The only other way to get access to your funds is to leave your employer.

Disadvantages of Closing Your 401k

The IRS allows individuals to cash out their 401k and roll it over to an IRA without penalty and without the cashed-out amount being subject to taxation.

You can also close out a 401k without penalty when you leave your job if you are at least 55 years old, but taxes will apply to the amount you withdraw.

“If you are in the 22% tax bracket and are charged that additional 10% penalty, which would be an automatic 32% cut on your money just for federal taxes,” Kendall Meade, a certified financial planner with SoFi in Charleston, South Carolina, said. “Then you would also potentially owe state taxes.”

Beyond that, closing a 401k has a number of disadvantages:

  • The IRS levies a 10% penalty.
  • The money you withdraw is treated as taxable income, potentially at a higher tax rate.
  • The investment potential of pre-tax deductions, employer matches and compound interest are lost when you close out a 401k.
  • Money removed from a 401k account is no longer protected from creditors in case of bankruptcy.

Cashing Out Your 401k while Still Employed

Typically, you can’t close an employer-sponsored 401k while you’re still working there. You could elect to suspend payroll deductions but would lose the pre-tax benefits and any employer matches.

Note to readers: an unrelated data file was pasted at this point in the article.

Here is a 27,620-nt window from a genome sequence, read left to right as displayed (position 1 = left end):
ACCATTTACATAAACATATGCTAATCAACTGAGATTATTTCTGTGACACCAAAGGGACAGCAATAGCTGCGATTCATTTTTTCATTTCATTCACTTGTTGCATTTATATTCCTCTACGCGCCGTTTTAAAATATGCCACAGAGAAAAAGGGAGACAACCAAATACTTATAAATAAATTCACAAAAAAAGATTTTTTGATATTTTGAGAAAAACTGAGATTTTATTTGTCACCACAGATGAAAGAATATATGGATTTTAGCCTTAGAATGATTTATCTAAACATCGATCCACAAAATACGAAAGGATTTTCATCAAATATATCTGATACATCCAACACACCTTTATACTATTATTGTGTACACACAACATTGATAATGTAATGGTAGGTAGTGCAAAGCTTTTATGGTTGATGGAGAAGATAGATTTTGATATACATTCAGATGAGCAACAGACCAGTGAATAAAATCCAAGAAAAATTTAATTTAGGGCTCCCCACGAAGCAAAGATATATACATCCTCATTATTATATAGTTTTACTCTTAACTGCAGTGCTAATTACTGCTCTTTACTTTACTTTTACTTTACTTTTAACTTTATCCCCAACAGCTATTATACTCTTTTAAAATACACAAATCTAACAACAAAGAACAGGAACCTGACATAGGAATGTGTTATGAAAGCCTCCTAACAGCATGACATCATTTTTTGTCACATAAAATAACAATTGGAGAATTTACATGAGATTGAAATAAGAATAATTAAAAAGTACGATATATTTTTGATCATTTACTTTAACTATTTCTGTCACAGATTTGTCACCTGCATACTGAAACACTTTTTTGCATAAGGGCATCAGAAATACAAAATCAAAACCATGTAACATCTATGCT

In some cases, if your employer allows, you can make an in-service withdrawal if you’ve reached the age of 59 ½.

Such funds can be used to cover a qualifying hardship. But you might also request an in-service withdrawal if your 401k plan offers few investment options, or you’re not satisfied with the options. You might consider expanding your options by rolling your 401k into an IRA.

Steps to Cash Out (If You Decide to Proceed)

The first step in the withdrawal process is to contact your human resources department and find out if the company’s 401k plan even allows for early withdrawals. Some don’t. Some do. Depends on the company, so start with a phone call to HR and ask if this option is available.

If your company’s plan does allow early withdrawals, you will need to contact the HR department or go online and request the amount needed. There will be paperwork for you to fill out that probably includes answering the question: Why do you need early access to this money?

The IRS allows withdrawals without a penalty for “immediate and heavy financial need” which is subject to interpretation. It’s best to consult with the IRS or research “immediate and heavy financial need” on their website to see if you qualify.